Fat Girl

Reviewed By Todd LaPlace
Posted 09/25/05 02:09:38

"An unsexy sex film? Thanks, Catherine Breillat!"
4 stars (Worth A Look)

The first hour of “Fat Girl” is a meandering, cynical take on sex from France’s foremost cinematic authority on the subject. The final fifteen minutes will turn everything on its head and should leave you with nightmares for years to come. Is it the most disturbing film I’ve ever seen? Is it the hardest film I’ve ever sat through? A resounding yes on both counts. Is it also one of the most thought-provoking movies I’ve ever seen? Would I recommend it as a one-time viewing experience? Abso-freakin-lutely.

John Waters does kink and Todd Solondz does taboo. Catherine Breillat does sex; straight-forward, graphic, hardcore sex. But despite its scant 83 minutes being full of nudity and sexuality, there is nothing erotic about either element in Catherine Breillat’s “Fat Girl.” So before you think you’re walking into a Shannon Tweed flick or something with the words “pajama,” “bikini” or “car wash” in the title (or any combo of the three), Breillat’s version of sex is one of the most violent, unpleasant experiences in which one can partake.

With “Fat Girl,” Breillat turns her voyeuristic eye to the uncomfortable world of teenage sex, with uncomfortable being the key word. On vacation with her family, 15-year-old Elena (Roxane Mesquida) meets and is seduced by Fernando (Libero De Rienzo), a vacationing Italian law student. Wanting to push the boundaries of her budding sexuality, Elena sneaks away to make out in sea-side cafes and walk hand-in-hand in local forests, and invites her new lover into her bed, all under the careful eye of Elena’s roommate and 12-year-old sister Anaïs (Anaïs Reboux). The younger, titular girl proceeds to make sport of her sister’s naïve notions of sex, especially when Fernando sweet talks his way into both oral and anal sex as a “proof of love.”

More mature than her sister’s school-girl notions of love and romance — Elena is quick to throw around the L-word with Fernando, who’s less enthusiastic about throwing it back — Anaïs decides sex is not something to be fooled around with, and vows to lose her virginity to someone she doesn’t love, to get it out of the way before she starts looking for romance. Alas, despite her endless pining and practice — a threesome in the pool between Anaïs, the diving board and the ladder is tragically priceless — it is her sister that always steals the spotlight, which Breillat suggests is the reason for the younger’s non-stop eating. When Elena first meets/makes out with Fernando, Anaïs comforts herself with a banana split, and after the first late-night rendezvous, she cries and stuffs herself with bread. She’s anxious for her first sexual experience and is upset that her shallow sister accomplishes the feat first. When the pair goes shopping with their mother, Anaïs tries to steal a smidge of her sister’s sex appeal by buying the same dress in a different color, but it ultimately looks frumpy, while Elena’s second-choice dress is small and slinky.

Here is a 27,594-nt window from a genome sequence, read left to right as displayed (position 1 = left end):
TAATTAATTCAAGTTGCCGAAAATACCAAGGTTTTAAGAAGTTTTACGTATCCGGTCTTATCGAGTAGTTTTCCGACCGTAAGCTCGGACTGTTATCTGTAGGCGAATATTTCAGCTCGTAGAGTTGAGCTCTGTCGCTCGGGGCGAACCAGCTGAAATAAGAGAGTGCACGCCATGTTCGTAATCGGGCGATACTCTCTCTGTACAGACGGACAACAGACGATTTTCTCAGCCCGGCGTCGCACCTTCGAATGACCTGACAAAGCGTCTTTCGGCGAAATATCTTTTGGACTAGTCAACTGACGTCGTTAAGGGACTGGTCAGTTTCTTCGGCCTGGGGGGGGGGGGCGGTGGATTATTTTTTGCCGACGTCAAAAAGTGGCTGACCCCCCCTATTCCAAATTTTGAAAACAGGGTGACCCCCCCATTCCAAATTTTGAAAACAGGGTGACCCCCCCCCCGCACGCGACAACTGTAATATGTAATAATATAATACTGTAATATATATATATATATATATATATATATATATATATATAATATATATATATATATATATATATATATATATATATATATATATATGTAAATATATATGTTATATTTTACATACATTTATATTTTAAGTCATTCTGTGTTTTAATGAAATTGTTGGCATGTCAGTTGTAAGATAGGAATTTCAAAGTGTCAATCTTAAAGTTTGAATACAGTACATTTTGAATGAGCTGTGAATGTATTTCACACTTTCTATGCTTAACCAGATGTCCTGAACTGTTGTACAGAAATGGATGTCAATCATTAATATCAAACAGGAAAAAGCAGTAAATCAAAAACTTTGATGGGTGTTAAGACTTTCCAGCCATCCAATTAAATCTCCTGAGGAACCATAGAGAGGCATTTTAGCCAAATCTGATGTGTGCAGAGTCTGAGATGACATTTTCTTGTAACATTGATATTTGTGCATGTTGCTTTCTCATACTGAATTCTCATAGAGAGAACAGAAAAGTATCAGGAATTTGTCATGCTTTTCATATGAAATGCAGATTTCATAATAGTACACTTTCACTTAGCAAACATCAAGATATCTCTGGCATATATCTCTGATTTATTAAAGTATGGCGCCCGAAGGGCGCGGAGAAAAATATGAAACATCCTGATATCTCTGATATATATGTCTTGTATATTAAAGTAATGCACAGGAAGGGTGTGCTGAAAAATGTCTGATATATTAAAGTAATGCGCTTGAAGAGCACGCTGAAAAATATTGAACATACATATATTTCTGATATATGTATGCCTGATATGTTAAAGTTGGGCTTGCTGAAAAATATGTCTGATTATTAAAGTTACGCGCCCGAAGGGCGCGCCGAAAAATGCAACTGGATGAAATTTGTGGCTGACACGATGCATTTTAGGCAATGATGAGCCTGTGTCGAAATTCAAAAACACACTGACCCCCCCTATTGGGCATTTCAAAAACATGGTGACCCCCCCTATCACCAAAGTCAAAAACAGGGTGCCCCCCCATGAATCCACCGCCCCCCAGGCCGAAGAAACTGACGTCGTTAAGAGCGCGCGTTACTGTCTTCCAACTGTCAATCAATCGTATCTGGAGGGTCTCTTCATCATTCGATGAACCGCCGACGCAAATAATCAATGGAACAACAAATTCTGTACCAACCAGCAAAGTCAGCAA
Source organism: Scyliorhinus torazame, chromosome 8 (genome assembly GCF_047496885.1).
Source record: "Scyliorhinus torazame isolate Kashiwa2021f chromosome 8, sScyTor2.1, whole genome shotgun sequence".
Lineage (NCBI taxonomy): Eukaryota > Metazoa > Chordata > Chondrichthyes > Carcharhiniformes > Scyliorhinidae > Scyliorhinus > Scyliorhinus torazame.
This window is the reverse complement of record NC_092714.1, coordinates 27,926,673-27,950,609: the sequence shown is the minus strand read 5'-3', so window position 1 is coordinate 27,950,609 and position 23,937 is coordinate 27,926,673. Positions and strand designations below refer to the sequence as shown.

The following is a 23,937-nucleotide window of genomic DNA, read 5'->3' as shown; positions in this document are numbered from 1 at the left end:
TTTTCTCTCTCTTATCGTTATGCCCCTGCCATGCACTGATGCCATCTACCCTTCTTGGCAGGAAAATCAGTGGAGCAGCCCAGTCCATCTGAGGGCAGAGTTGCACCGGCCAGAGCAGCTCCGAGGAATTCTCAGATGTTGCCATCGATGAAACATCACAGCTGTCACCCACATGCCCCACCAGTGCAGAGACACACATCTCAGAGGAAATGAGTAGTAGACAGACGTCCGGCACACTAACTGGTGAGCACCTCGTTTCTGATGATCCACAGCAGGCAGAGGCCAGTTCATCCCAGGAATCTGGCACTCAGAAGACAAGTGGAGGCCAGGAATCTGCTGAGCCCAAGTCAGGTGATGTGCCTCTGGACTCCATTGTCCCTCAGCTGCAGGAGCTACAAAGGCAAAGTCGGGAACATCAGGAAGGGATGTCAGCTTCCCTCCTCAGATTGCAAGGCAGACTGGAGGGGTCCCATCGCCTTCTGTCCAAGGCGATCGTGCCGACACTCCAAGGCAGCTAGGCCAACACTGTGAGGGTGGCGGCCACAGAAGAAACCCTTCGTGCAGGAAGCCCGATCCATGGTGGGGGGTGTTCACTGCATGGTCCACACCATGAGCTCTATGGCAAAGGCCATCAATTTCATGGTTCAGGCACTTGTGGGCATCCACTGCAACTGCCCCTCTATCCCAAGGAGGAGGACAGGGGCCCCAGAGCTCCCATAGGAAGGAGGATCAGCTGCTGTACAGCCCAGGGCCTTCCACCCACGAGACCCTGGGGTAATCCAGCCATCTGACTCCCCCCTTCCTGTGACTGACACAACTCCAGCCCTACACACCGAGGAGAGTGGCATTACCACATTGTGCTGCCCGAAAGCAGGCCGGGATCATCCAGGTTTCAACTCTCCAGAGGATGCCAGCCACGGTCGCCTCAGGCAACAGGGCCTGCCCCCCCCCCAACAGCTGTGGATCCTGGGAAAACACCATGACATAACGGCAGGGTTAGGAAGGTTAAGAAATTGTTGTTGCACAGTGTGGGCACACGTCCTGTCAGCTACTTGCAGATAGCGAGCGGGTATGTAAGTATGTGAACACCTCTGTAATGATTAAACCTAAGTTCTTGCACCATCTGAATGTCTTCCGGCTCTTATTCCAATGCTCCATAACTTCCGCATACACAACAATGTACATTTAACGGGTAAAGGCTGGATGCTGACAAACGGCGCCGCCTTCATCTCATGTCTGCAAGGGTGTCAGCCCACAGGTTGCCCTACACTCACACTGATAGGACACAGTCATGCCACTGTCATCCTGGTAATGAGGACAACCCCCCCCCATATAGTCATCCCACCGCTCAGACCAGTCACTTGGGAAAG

Ultimately, no one gets away unscathed in this movie. The smarmy Fernando flakes on Elena after giving her a ring (which is reclaimed by his mother), and all the details of the illicit tryst are laid bare. The mother freaks and the three head for home (their father was called back on business, so knows nothing of these revelations). While this may seem like a complete film, it is far from over, as the film takes a dramatic, unexpected, unnerving turn. It can be suggested that the film serves to fulfill everyone’s spoken desires, just as it can also be suggested the ending is merely the elaborate fantasy of a sexually-frustrated tween who ends the movie with the line, “Don’t believe me if you don’t want to.” No matter how you read the shocker ending, it is almost the most honest portrayal of sex we’ve seen all movie. Fernando offers half-truths and pretty words to work his way into Elena’s bed, while the ending offers no such manipulation. If it weren’t for the sheer horror that comprises the final fifteen minutes, it might be clearer who the real villain of the picture is. But no matter which way you lean, just be prepared to step into Breillat’s twisted world where nothing is free and absolutely nothing — not even graphic adolescent sex — can ever be simple.

It’s easy to ask yourself questions by the time the movie’s done. Unless you’re incredibly disturbed, you will be upset by the cinematic experience you’ve just had. But it ultimately remains a satisfying experience. But don’t think I’m ever going to watch that horror show ending again.

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